(HealthDay News) -- Swimming in pools disinfected with chlorine may increase the odds that a child will develop asthma or allergies, new research suggests.

The study found that teenagers who spent more than 1,000 hours swimming in chlorinated pools, either indoors or outdoors, had more than eight times the risk of having asthma than did teens who primarily swam in pools using a copper-silver disinfecting method.

"Chlorinated pool attendance has a very significant impact on the prevalence of allergic diseases in the studied population," said lead author Alfred Bernard, a professor of toxicology and research director at Catholic University of Louvain in Brussels, Belgium.

"When used properly, [chlorine] is an efficient and safe disinfectant for swimming pools. However, when too much chlorine is added to water or builds up in the air of indoor pools, there is unavoidably some irritation of the organs of the bather in contact with the water and air," he explained. "There is now increasing evidence that these irritating effects may be detrimental to the airways of regular swimmers, especially the children who are the most vulnerable and the most frequent attendees of chlorinated pools."

Results of the study will be published in the Sept. 14 online issue of Pediatrics.

More than 17 million people in the United States have asthma, according to the American Academy of Allergy, Asthma and Immunology. Symptoms of the disease include wheezing, shortness of breath and coughing. The airway disease can be triggered by a number of factors, such as cold air, exercise and chemical irritants. While chlorine has long been known to be an airway irritant and potential trigger of asthma, particularly in indoor pools, Bernard's study suggests that chlorinated pools might play a role in the development of asthma and allergy.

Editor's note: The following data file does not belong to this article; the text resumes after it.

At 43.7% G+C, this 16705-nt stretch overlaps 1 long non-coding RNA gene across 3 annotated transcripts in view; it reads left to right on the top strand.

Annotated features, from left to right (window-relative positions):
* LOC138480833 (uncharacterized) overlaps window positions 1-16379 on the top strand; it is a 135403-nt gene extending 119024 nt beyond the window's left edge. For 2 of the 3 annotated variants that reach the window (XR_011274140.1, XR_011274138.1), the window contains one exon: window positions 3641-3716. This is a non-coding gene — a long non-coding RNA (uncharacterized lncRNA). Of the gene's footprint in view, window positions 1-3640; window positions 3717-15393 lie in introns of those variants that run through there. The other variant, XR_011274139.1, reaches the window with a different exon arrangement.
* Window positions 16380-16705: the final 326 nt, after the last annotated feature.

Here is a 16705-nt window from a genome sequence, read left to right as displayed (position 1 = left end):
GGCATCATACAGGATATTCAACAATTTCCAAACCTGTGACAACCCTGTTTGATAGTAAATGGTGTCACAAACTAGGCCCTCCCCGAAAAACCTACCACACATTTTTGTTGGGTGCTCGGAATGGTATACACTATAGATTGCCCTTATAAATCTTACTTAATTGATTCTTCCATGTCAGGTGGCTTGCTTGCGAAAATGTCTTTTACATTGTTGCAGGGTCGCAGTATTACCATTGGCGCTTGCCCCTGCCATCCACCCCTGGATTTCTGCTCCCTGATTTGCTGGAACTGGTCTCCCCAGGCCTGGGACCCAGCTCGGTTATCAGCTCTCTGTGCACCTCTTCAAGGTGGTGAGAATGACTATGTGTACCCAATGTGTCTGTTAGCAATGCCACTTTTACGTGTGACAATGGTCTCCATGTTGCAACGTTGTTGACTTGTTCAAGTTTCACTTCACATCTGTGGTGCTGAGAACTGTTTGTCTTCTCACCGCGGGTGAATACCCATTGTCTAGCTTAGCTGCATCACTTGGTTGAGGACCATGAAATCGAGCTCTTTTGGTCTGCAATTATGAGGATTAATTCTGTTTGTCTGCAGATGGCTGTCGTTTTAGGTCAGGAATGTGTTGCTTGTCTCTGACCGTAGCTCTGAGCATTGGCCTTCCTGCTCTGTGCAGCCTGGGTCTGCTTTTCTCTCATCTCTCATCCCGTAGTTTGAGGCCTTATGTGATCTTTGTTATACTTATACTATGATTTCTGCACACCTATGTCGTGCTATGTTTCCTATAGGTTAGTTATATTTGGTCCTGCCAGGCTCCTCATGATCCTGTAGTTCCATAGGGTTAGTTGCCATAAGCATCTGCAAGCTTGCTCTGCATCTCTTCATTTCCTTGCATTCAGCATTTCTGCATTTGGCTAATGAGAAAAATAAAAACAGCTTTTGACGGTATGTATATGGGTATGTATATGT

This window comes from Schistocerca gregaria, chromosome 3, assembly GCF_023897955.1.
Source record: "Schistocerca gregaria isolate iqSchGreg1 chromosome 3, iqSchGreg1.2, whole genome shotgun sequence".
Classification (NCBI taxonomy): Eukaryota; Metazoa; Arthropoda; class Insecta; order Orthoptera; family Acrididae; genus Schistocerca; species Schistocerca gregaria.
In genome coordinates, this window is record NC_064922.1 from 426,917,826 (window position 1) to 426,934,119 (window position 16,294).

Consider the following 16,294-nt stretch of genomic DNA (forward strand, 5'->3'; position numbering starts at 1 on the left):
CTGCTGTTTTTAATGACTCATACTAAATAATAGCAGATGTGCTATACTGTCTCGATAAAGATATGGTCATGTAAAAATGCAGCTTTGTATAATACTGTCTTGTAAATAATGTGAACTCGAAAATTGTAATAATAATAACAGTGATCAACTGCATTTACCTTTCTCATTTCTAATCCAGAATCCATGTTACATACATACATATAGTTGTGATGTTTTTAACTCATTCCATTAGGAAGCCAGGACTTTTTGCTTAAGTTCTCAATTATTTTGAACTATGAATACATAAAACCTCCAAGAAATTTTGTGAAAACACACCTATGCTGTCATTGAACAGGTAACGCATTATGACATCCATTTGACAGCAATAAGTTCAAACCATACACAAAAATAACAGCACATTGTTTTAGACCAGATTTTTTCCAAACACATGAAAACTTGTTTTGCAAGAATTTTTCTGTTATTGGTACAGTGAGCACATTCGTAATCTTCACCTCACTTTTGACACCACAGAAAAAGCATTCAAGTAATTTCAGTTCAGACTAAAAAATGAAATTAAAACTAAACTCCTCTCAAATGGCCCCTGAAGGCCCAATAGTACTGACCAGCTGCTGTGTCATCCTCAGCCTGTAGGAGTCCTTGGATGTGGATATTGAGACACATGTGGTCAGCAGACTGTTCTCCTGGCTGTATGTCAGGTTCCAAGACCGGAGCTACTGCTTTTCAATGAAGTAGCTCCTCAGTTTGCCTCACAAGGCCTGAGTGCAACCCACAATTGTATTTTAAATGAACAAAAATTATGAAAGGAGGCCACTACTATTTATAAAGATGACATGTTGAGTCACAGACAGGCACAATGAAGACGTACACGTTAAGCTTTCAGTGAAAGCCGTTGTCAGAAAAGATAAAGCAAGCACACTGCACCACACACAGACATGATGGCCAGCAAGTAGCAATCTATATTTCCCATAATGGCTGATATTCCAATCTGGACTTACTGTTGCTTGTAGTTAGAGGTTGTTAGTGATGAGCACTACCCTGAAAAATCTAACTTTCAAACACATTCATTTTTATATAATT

The study included 847 Belgian teenagers between the ages of 13 and 18. All had attended indoor or outdoor swimming pools, but at various rates of attendance. One hundred and fourteen children mainly attended pools that were kept clean with a copper-silver disinfect, rather than chlorine. The remainder primarily attended pools disinfected with chlorine.

The number of children who ever had asthma went up in proportion to their chlorinated pool exposure. Teens who swam for 100 to 500 hours in chlorinated pools had an 80 percent increased risk of having asthma, while those who logged 500 to 1,000 hours had just over twice the risk. When teens spend more than 1,000 hours swimming in chlorinated water, the risk of ever having had asthma nearly quadrupled. The risk of currently having asthma was more than eight times higher in the group with more than 1,000 hours in chlorinated pools compared to those who were rarely in chlorinated water, according to the study.

The risk of allergies also increased significantly when adolescents spent more than 100 hours swimming in chlorinated pools. In fact, the risk of hay fever and other allergies more than doubled with significant chlorinated pool exposure.

Dr. Jennifer Appleyard, chief of allergy and immunology at St. John Hospital and Medical Center in Detroit, said this study highlights the fact that "asthma and allergies are caused by a multitude of different factors, and chlorine may have a potential effect. But, this is a very preliminary study, and we don't yet know what the whole picture is."

She said that she wouldn't advise parents to stop taking their kids swimming, even if they have asthma already. "If your kids have asthma and you know chlorine is a trigger, it's a good idea to try to limit their exposure, but you can't exclude your child from everything and every potential trigger. You have to let them be kids."

If you know your child is bothered by chlorine exposure, and they have an event such as a birthday party that they really want to attend, discuss it with your child's doctor to find out the best way to manage the exposure.

Bernard said that if you have a backyard pool, you should use as little chlorine as you can to safely disinfect the pool. He said that many people over chlorinate their pools to get clear blue water. But, he said, "chlorine is a disinfectant, not a cleaning agent."

SOURCES: Alfred Bernard, Ph.D., professor, toxicology and research director, Catholic University of Louvain, Brussels, Belgium; Jennifer Appleyard, M.D., chief, allergy and immunology, St. John Hospital and Medical Center, Detroit; Sept. 14, 2009, Pediatrics online